Stephen Bradford Long 20:49 that has assumptions or points in a direct or is suggestive of things that aren't verified? Yeah,

Mick West 20:56 yeah. And people take different things from the story. Leslie Kane has said that she was kind of disappointed that people focused on the videos because for her the point about the story was that there was this secret program. But for a lot of people, this secret program that has very little details of it in there, and it's kind of boring is kind of like the political horsetrading, Harry Reid and his friend and things like that, that wasn't that interesting. The interesting thing was evidence of Europos. So the videos became the story. And I think that's, that is in itself, you know, because the bulk of the story was about this, how this money got spent. But then the public reads the story in the like New York Times like shows video of UFO is the video of a flying saucer. UFOs are real government and bits UFOs are real, they take different things from it. And then the New York Times, lots of people read that story. And I think it's kind of like a, you know, bite of the poisoned apple or the forbidden fruit. And once you start getting the taste for that, that type of thing, is kinda in a way, a little bit of a slippery slope. It is like this story, you've done it in a certain way. So it's fact checks and everything. And yet, it's this exotic subject that gets loads of attention. You can do another story along the same lines. And fact check it just as much, but still have that slant. And that's what happened is they did a bunch of stories along the same lines.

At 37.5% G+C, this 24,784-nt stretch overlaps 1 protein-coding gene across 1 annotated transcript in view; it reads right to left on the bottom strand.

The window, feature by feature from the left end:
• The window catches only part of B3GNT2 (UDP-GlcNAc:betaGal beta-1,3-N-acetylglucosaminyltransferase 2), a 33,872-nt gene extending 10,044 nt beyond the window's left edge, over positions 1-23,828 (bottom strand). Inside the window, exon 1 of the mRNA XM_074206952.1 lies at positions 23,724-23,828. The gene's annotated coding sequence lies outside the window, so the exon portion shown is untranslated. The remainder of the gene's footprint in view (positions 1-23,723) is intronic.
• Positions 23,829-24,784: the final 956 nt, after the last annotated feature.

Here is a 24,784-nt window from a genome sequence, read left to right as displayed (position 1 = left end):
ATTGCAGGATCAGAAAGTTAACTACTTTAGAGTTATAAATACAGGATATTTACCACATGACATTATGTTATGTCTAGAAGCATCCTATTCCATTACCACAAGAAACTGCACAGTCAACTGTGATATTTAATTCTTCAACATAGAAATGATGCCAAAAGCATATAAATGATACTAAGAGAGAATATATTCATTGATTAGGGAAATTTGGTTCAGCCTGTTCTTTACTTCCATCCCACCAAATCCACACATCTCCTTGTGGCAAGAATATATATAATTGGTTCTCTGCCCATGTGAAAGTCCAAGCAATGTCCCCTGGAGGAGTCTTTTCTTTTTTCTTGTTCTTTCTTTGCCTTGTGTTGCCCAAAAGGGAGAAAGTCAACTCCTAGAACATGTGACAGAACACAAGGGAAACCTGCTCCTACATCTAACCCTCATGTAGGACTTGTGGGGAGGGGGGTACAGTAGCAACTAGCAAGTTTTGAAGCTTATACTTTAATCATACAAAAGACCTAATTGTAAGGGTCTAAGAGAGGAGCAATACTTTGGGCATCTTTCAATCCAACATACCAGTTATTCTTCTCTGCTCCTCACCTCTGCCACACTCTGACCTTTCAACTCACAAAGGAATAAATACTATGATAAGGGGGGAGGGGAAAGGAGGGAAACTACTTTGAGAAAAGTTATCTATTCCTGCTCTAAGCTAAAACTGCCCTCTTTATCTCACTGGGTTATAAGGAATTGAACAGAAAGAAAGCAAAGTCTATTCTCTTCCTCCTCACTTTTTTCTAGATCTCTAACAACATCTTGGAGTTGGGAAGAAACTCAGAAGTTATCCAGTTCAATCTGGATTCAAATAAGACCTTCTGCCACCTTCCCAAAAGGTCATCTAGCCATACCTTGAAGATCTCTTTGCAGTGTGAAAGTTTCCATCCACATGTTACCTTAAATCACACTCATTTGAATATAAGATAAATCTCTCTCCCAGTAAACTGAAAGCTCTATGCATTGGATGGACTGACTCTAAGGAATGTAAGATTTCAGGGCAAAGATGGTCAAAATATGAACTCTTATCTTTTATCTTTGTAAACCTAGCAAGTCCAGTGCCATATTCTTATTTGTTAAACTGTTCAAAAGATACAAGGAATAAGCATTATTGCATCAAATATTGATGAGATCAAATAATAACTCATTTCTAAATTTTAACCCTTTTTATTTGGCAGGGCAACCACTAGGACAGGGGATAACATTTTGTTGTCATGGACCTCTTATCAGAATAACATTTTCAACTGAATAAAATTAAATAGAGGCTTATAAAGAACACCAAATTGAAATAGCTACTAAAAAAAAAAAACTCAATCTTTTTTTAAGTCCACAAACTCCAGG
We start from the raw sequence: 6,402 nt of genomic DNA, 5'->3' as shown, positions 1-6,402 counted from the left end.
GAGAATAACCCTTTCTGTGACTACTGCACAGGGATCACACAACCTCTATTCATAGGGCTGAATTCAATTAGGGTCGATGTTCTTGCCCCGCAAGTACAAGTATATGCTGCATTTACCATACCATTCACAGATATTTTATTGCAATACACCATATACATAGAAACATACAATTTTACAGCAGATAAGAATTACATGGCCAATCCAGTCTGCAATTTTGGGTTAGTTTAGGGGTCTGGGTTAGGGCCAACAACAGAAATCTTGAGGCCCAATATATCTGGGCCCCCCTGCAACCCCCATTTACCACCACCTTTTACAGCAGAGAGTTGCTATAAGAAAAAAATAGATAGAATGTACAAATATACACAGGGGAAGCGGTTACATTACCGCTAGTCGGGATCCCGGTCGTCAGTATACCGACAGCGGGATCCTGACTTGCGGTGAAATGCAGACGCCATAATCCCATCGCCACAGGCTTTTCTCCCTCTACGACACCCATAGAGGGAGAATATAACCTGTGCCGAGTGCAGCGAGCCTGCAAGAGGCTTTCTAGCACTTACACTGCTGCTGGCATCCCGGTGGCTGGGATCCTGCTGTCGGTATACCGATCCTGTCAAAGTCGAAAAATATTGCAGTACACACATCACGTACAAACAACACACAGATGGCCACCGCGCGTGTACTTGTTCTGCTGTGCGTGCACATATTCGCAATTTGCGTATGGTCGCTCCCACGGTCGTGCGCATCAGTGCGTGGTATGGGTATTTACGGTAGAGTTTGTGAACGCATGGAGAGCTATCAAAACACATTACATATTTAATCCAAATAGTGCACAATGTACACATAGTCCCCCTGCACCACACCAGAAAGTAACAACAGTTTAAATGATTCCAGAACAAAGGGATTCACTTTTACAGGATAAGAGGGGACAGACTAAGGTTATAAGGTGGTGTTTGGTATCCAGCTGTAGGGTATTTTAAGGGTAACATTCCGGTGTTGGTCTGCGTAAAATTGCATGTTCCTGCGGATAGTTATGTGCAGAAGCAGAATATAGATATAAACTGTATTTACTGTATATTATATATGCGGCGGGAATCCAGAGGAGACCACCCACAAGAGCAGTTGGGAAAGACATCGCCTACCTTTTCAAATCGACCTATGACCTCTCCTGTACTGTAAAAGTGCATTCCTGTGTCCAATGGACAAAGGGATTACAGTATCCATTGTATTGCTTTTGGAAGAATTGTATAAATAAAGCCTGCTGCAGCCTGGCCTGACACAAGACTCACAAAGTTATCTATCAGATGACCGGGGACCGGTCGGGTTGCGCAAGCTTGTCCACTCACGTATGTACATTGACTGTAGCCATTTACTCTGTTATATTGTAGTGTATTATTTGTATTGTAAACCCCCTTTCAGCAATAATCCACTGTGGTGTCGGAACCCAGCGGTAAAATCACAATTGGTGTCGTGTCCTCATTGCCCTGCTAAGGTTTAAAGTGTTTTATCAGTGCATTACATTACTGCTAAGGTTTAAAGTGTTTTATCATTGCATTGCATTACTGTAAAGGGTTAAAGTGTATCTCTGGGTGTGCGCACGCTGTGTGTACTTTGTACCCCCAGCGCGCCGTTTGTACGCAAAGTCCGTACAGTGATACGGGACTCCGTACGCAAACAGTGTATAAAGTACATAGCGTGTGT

Stephen Bradford Long 22:21 It's fascinating. And it's like, giving people a taste for this story. And, like, here's the thing, I feel like I'm open minded to a fault like I am. I feel like I'm actually willing to believe that there are ultra Terrestrials flying around the planet. Like that would be fucking insane. But like, the universe is an insane place. I just want evidence, I guess. Like, I feel like I'm willing to believe a lot of shit a lot of crazy shit. And maybe that's my temperament. Maybe that's like, my, my personality, I don't know, it would it would upend our entire everything, like it would it would upend our model of of everything. And so that would be an issue. But I just want evidence, that's it, and like, rigorous evidence and so it's like, the fact that we have, like, every single one of us have these incredible devices in our pocket called a smartphone where we can take HD footage, and, and like, why why do all of these videos still look like they came out of the fucking 50s? Like, with with the military that had in the in the Pentagon that has like access to some of the most incredible technology on the planet? Why the hell does it look like that? Does it? Is it the same quality of footage as like that Bigfoot video? From I forget when it was, like, a gazillion years ago that? Yeah, that's so like, grainy and terrible and it was eventually proven to be fake. Like, I would like this to be true. But like I said, there's nothing there's just nothing beneath that iceberg. There there is there is very little there are a lot of promises of evidence and then there just isn't the evidence.